However, there could be multiple accounts in use in large organizations, so all of them need to be monitored. Yet if I’d want to provide an ability to invoke a lambda function to an external account not associated with your organization, then the event name for that action will be AddPermission20150331v2, combined with xaccount string in the statement field and as a source. Without knowing those specifics, the event could easily be missed.

The relevant AWS command is

AWS lambda add-permission --function-name <function- ARN>  --statement-id xaccount --action lambda:InvokeFunction --principal <external account ID>

This is actually the last place the SOC operator can target the attacker before executing the function from an external account. That is the best place to put a fingerprint on. Other activities with lambda also have that special place, but I can not stress it enough-logging must be configure properly.

Next phase of a discussed attack is invocation of a function from an external account

During that phase, the event name will be the same AddPermission20150331v2, the action will be the same as any invocation of lambda function, and there could be a lot of them. However, the statement will explicitly contain the external account the function was invoked from.


Here’s how it looks in CloudTrail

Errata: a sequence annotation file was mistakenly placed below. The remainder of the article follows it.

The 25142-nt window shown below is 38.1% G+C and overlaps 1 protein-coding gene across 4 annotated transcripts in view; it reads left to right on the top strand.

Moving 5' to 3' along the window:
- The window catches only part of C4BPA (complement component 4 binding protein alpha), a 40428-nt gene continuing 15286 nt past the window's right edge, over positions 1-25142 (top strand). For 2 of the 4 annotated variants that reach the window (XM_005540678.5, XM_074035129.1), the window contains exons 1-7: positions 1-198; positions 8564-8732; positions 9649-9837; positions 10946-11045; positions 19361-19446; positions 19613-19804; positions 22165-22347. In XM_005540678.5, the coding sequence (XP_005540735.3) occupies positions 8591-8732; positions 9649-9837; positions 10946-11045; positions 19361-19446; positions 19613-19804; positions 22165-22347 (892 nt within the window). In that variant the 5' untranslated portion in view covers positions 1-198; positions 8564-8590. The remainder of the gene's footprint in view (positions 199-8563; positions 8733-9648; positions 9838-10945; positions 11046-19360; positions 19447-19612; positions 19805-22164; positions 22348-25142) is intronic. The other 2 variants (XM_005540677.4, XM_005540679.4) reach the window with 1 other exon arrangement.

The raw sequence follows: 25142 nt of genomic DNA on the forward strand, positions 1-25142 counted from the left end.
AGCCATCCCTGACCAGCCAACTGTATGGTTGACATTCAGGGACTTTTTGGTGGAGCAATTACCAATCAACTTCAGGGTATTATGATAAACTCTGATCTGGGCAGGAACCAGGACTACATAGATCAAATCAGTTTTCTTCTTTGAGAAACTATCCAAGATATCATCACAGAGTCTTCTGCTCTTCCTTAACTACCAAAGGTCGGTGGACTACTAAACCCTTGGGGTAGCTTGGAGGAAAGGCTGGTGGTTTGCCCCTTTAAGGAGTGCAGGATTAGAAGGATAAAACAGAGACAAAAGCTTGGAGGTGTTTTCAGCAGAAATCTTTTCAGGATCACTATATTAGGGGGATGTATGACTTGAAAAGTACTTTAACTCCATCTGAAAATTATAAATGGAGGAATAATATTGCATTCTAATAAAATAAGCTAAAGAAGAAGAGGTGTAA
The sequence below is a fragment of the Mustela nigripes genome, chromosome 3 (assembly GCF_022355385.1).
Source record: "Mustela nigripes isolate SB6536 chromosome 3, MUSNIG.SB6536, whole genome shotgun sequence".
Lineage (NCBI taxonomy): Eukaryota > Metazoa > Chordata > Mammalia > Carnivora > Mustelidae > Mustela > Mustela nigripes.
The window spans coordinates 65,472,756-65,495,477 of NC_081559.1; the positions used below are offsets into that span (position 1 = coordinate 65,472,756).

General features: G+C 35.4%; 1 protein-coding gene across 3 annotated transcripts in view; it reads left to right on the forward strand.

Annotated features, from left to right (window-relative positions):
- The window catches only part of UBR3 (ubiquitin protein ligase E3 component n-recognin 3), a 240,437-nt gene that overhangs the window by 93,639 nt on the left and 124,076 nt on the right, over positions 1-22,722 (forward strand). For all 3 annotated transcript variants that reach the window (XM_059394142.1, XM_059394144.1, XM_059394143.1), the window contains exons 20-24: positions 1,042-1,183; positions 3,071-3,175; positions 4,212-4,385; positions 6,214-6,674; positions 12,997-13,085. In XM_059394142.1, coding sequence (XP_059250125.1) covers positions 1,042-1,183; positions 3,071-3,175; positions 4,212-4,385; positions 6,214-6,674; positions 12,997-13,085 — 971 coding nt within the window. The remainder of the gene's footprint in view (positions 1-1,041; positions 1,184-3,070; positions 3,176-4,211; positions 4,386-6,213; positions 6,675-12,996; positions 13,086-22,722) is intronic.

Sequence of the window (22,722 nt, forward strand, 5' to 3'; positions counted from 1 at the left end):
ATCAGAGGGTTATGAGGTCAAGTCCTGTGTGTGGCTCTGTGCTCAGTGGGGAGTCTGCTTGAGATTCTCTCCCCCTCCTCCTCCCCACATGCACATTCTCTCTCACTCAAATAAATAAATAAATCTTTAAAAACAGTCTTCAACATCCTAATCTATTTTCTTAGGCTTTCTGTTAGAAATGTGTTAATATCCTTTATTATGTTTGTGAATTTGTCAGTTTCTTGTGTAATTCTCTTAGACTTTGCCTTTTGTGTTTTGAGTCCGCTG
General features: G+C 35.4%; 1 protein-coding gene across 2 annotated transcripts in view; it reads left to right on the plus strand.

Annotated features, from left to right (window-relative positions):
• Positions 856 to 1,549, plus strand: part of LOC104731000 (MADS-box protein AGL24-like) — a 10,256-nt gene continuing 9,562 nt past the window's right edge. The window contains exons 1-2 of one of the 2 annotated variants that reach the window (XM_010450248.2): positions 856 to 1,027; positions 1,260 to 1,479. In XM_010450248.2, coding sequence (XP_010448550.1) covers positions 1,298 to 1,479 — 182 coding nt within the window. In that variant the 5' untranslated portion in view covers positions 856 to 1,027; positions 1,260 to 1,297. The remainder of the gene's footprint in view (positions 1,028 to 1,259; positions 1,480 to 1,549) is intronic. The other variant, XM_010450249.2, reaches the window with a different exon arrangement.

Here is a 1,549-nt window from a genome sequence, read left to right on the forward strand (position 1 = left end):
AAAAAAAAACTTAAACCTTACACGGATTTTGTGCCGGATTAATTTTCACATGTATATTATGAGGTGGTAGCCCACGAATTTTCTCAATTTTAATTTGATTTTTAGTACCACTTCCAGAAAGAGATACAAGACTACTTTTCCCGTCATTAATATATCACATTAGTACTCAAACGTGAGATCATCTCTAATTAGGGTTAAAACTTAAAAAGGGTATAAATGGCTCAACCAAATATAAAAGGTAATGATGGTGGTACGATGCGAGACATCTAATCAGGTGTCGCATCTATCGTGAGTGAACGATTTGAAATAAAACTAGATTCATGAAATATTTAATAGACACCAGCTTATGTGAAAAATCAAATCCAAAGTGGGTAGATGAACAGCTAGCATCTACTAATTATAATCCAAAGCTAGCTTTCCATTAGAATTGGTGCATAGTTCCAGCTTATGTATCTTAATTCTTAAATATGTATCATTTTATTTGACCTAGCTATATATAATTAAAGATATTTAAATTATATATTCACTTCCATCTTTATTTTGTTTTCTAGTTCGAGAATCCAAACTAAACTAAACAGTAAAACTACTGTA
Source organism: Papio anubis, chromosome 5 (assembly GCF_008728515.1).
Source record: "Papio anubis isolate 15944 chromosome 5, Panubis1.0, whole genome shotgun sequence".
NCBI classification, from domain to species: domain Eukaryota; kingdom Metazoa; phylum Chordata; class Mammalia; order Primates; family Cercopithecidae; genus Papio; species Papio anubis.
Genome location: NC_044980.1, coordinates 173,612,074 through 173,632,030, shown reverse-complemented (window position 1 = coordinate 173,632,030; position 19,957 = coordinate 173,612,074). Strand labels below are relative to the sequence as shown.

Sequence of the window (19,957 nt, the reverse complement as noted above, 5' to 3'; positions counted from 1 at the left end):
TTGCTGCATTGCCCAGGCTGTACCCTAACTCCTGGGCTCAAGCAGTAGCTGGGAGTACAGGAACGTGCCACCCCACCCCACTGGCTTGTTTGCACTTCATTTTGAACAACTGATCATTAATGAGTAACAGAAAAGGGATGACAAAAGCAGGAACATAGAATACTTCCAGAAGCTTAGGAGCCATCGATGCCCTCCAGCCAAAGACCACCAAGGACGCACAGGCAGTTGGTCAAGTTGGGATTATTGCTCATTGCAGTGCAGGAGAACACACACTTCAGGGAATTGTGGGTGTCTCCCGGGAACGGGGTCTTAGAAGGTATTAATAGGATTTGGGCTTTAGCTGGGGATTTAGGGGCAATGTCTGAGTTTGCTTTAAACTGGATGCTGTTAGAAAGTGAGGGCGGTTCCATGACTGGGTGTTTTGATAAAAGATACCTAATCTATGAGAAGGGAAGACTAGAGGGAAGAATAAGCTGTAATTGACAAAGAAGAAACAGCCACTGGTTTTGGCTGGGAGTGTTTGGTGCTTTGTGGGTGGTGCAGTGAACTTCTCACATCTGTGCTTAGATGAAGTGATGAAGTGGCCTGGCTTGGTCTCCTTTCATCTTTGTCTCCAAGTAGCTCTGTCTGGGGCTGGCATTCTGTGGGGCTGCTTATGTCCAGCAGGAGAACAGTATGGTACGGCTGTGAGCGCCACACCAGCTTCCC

The[AS1]  location of your organizational accountID is colored black, whereas the external/attacking accountID is in green.

You could catch this event with event of AddPermission20150331v2, combined with regular expression, that can point to a description field (.*Sid.*xaccount.*,.*Effect.*:.*Allow.*,.*Principal.*:{.*AWS.*:.*arn:aws:iam::.*},.*Action.*:.*lambda:InvokeFunction.*,.*Resource.*:.*arn:aws:lambda:.*:function:.*}").

However, as mentioned previously and as you can see from the log, there is not much difference between this one and the regular lambda function invocation. Therefore, the rule, based IOBs, related to lambda invocation needs to be run in correlation IOBs, from a previous event in chain – one where external account receives permissions to invoke lambda. Chaining those two events is my second-best choice to create a good security logging for the discussed above attack.

In this specific example I’ll create an IAM user, sending an invocation from an external account, like this:

aws lambda invoke --function-name <function-ARN> --payload $EncodedText response.json , where EncodedText variable holds a base64-encoded json of creating an IAM user, named “Cymulateattacker” '{"operation":"create","params":{"userName":"Cymulateattacker"}}'

Of course, should I create a function that does something different, then creating an IAM user, the result would be different too and the keywords, used in a security alert would also differ.

How could you know when to implement what and how? Well, here is where practical knowledge of offensive activity may help. If you will know how to attack, you will know how to defend.

In conclusion, I can say that any misconfiguration in the logging, parsing, and targeting specific fields can allow an attacker to perform anything he wants, while it can even be seen as a totally legitimate operation. The above scenarios can be alerted on with the proper implementation of logging using supporting Sigma rules.

**Both scenarios and Sigma rules are available to you in CSPM templates or as a standalone in the Advanced Scenarios section of Cymulate Extended Security Posture Management Service. You are encouraged to run the scenarios and utilize Sigma rules to see if your security solution provides you the required insight to monitor those activities effectively.